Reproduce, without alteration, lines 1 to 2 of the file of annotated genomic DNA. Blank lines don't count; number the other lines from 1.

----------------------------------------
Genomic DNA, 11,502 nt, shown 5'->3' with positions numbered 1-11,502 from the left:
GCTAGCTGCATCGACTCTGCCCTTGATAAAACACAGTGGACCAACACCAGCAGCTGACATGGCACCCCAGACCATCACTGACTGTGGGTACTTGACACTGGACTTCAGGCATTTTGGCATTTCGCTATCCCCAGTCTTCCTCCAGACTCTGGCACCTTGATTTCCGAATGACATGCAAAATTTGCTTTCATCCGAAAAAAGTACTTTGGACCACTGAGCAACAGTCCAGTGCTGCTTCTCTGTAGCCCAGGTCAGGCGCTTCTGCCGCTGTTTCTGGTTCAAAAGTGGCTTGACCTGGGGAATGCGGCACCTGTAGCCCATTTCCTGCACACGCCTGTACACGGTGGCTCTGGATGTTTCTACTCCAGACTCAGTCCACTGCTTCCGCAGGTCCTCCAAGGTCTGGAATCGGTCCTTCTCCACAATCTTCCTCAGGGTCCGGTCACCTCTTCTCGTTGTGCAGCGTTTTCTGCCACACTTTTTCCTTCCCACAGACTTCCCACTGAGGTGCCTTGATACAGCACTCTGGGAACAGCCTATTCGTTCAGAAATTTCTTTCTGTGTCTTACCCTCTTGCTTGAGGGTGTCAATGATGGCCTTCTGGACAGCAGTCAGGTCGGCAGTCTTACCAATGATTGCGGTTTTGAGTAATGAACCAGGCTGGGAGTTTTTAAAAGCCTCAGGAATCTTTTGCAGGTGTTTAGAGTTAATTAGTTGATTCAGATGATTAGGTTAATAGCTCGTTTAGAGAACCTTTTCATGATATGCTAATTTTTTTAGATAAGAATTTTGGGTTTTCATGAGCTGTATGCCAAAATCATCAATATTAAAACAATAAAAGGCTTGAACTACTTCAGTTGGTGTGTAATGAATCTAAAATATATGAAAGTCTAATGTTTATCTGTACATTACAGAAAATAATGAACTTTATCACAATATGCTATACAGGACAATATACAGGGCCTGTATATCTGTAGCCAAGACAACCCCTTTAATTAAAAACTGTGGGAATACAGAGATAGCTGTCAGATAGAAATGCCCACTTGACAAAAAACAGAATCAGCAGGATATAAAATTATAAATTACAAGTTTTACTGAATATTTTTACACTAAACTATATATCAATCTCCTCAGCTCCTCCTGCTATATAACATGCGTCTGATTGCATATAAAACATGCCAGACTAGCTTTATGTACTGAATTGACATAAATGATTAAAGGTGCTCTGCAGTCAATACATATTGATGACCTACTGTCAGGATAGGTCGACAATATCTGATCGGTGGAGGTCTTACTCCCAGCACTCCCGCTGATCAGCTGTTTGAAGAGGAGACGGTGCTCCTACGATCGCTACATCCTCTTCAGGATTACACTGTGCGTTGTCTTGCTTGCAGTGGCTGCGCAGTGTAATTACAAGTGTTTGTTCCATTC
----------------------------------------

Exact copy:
Genomic DNA, 11,502 nt, shown 5'->3' with positions numbered 1-11,502 from the left:
GCTAGCTGCATCGACTCTGCCCTTGATAAAACACAGTGGACCAACACCAGCAGCTGACATGGCACCCCAGACCATCACTGACTGTGGGTACTTGACACTGGACTTCAGGCATTTTGGCATTTCGCTATCCCCAGTCTTCCTCCAGACTCTGGCACCTTGATTTCCGAATGACATGCAAAATTTGCTTTCATCCGAAAAAAGTACTTTGGACCACTGAGCAACAGTCCAGTGCTGCTTCTCTGTAGCCCAGGTCAGGCGCTTCTGCCGCTGTTTCTGGTTCAAAAGTGGCTTGACCTGGGGAATGCGGCACCTGTAGCCCATTTCCTGCACACGCCTGTACACGGTGGCTCTGGATGTTTCTACTCCAGACTCAGTCCACTGCTTCCGCAGGTCCTCCAAGGTCTGGAATCGGTCCTTCTCCACAATCTTCCTCAGGGTCCGGTCACCTCTTCTCGTTGTGCAGCGTTTTCTGCCACACTTTTTCCTTCCCACAGACTTCCCACTGAGGTGCCTTGATACAGCACTCTGGGAACAGCCTATTCGTTCAGAAATTTCTTTCTGTGTCTTACCCTCTTGCTTGAGGGTGTCAATGATGGCCTTCTGGACAGCAGTCAGGTCGGCAGTCTTACCAATGATTGCGGTTTTGAGTAATGAACCAGGCTGGGAGTTTTTAAAAGCCTCAGGAATCTTTTGCAGGTGTTTAGAGTTAATTAGTTGATTCAGATGATTAGGTTAATAGCTCGTTTAGAGAACCTTTTCATGATATGCTAATTTTTTTAGATAAGAATTTTGGGTTTTCATGAGCTGTATGCCAAAATCATCAATATTAAAACAATAAAAGGCTTGAACTACTTCAGTTGGTGTGTAATGAATCTAAAATATATGAAAGTCTAATGTTTATCTGTACATTACAGAAAATAATGAACTTTATCACAATATGCTATACAGGACAATATACAGGGCCTGTATATCTGTAGCCAAGACAACCCCTTTAATTAAAAACTGTGGGAATACAGAGATAGCTGTCAGATAGAAATGCCCACTTGACAAAAAACAGAATCAGCAGGATATAAAATTATAAATTACAAGTTTTACTGAATATTTTTACACTAAACTATATATCAATCTCCTCAGCTCCTCCTGCTATATAACATGCGTCTGATTGCATATAAAACATGCCAGACTAGCTTTATGTACTGAATTGACATAAATGATTAAAGGTGCTCTGCAGTCAATACATATTGATGACCTACTGTCAGGATAGGTCGACAATATCTGATCGGTGGAGGTCTTACTCCCAGCACTCCCGCTGATCAGCTGTTTGAAGAGGAGACGGTGCTCCTACGATCGCTACATCCTCTTCAGGATTACACTGTGCGTTGTCTTGCTTGCAGTGGCTGCGCAGTGTAATTACAAGTGTTTGTTCCATTC